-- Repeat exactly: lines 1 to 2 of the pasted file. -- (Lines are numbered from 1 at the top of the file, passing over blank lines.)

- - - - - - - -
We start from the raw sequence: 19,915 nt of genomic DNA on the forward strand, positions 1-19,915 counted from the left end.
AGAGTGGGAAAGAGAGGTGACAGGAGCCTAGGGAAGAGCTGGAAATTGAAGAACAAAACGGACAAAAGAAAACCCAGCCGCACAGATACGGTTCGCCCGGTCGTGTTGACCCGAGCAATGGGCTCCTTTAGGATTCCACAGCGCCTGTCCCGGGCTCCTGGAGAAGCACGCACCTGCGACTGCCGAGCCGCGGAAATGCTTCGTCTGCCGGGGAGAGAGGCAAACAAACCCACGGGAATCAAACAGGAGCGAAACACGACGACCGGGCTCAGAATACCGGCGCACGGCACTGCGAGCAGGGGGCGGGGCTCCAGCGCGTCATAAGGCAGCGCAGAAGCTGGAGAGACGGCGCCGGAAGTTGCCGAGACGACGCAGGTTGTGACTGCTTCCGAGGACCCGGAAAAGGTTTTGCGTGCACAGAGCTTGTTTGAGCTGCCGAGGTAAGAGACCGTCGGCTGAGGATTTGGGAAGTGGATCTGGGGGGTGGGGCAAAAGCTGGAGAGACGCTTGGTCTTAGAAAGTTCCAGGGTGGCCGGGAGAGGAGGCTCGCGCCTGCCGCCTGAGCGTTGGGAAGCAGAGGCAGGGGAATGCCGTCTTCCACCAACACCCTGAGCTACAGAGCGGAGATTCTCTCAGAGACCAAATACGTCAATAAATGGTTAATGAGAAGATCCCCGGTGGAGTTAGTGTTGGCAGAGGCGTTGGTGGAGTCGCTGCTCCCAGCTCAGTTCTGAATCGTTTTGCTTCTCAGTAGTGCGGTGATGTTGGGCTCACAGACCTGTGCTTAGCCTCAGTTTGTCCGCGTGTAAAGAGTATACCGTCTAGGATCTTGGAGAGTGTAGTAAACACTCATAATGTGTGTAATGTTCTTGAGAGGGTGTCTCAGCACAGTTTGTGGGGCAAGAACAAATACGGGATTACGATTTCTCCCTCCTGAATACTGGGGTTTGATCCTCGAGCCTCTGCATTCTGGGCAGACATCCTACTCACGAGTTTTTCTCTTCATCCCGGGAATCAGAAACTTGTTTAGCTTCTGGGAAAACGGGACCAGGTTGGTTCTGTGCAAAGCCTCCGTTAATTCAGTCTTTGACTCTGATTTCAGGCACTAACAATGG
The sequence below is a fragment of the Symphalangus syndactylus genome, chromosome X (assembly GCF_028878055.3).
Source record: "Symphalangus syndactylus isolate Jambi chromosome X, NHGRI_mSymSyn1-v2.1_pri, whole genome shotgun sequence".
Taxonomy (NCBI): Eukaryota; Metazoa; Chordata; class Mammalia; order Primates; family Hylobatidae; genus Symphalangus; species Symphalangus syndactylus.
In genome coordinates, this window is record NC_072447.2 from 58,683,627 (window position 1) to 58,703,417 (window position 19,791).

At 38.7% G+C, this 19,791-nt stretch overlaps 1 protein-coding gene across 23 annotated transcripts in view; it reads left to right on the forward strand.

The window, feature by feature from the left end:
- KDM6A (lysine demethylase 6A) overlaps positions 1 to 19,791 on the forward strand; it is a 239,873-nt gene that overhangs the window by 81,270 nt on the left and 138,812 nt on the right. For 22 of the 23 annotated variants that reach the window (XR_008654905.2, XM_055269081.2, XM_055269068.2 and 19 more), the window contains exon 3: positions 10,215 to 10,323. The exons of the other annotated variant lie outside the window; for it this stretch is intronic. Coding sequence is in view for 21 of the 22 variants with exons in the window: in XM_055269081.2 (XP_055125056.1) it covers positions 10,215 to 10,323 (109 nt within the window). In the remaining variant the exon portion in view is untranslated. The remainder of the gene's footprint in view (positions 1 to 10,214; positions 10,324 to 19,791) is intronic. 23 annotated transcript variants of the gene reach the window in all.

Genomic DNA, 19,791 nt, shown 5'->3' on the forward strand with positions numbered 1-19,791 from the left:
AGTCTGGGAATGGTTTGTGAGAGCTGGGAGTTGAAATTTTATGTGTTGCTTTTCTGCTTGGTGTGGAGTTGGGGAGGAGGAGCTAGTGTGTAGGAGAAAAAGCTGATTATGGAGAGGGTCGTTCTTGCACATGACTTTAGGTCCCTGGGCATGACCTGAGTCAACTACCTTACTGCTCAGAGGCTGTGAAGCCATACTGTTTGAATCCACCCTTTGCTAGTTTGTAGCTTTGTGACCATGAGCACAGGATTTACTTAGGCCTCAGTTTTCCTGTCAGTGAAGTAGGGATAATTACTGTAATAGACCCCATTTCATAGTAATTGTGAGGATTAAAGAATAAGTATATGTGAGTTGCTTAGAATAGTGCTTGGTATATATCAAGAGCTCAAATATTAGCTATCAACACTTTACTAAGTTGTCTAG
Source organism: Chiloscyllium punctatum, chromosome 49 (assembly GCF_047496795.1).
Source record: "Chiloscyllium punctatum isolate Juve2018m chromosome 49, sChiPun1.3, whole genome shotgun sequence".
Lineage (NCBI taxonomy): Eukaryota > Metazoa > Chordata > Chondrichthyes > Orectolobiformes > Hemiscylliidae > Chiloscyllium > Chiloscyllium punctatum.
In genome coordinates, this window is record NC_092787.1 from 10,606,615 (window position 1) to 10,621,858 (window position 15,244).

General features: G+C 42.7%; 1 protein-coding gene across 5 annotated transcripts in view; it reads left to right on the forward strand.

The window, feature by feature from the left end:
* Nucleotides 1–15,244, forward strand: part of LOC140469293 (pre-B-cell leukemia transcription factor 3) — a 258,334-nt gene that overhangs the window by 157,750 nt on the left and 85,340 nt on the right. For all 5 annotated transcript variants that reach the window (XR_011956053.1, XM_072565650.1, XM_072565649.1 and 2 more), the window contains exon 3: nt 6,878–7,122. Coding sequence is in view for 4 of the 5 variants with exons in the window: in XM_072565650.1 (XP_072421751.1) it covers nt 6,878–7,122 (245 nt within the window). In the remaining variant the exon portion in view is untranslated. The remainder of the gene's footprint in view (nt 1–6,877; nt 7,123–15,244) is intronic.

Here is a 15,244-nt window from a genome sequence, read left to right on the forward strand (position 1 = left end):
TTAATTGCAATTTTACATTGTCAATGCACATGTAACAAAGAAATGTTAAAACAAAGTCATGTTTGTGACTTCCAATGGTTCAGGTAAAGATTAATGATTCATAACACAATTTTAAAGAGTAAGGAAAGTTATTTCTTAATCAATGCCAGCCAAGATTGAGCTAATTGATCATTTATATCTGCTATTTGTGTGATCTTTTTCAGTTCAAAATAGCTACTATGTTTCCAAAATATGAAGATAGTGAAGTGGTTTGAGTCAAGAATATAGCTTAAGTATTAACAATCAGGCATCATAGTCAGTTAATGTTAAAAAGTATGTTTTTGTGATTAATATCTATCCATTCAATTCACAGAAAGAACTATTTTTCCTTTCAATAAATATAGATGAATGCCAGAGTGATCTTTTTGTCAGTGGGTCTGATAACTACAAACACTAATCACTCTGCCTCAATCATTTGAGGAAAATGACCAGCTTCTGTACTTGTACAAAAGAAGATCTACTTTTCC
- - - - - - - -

We start from the raw sequence: 19,915 nt of genomic DNA on the forward strand, positions 1-19,915 counted from the left end.
AGAGTGGGAAAGAGAGGTGACAGGAGCCTAGGGAAGAGCTGGAAATTGAAGAACAAAACGGACAAAAGAAAACCCAGCCGCACAGATACGGTTCGCCCGGTCGTGTTGACCCGAGCAATGGGCTCCTTTAGGATTCCACAGCGCCTGTCCCGGGCTCCTGGAGAAGCACGCACCTGCGACTGCCGAGCCGCGGAAATGCTTCGTCTGCCGGGGAGAGAGGCAAACAAACCCACGGGAATCAAACAGGAGCGAAACACGACGACCGGGCTCAGAATACCGGCGCACGGCACTGCGAGCAGGGGGCGGGGCTCCAGCGCGTCATAAGGCAGCGCAGAAGCTGGAGAGACGGCGCCGGAAGTTGCCGAGACGACGCAGGTTGTGACTGCTTCCGAGGACCCGGAAAAGGTTTTGCGTGCACAGAGCTTGTTTGAGCTGCCGAGGTAAGAGACCGTCGGCTGAGGATTTGGGAAGTGGATCTGGGGGGTGGGGCAAAAGCTGGAGAGACGCTTGGTCTTAGAAAGTTCCAGGGTGGCCGGGAGAGGAGGCTCGCGCCTGCCGCCTGAGCGTTGGGAAGCAGAGGCAGGGGAATGCCGTCTTCCACCAACACCCTGAGCTACAGAGCGGAGATTCTCTCAGAGACCAAATACGTCAATAAATGGTTAATGAGAAGATCCCCGGTGGAGTTAGTGTTGGCAGAGGCGTTGGTGGAGTCGCTGCTCCCAGCTCAGTTCTGAATCGTTTTGCTTCTCAGTAGTGCGGTGATGTTGGGCTCACAGACCTGTGCTTAGCCTCAGTTTGTCCGCGTGTAAAGAGTATACCGTCTAGGATCTTGGAGAGTGTAGTAAACACTCATAATGTGTGTAATGTTCTTGAGAGGGTGTCTCAGCACAGTTTGTGGGGCAAGAACAAATACGGGATTACGATTTCTCCCTCCTGAATACTGGGGTTTGATCCTCGAGCCTCTGCATTCTGGGCAGACATCCTACTCACGAGTTTTTCTCTTCATCCCGGGAATCAGAAACTTGTTTAGCTTCTGGGAAAACGGGACCAGGTTGGTTCTGTGCAAAGCCTCCGTTAATTCAGTCTTTGACTCTGATTTCAGGCACTAACAATGG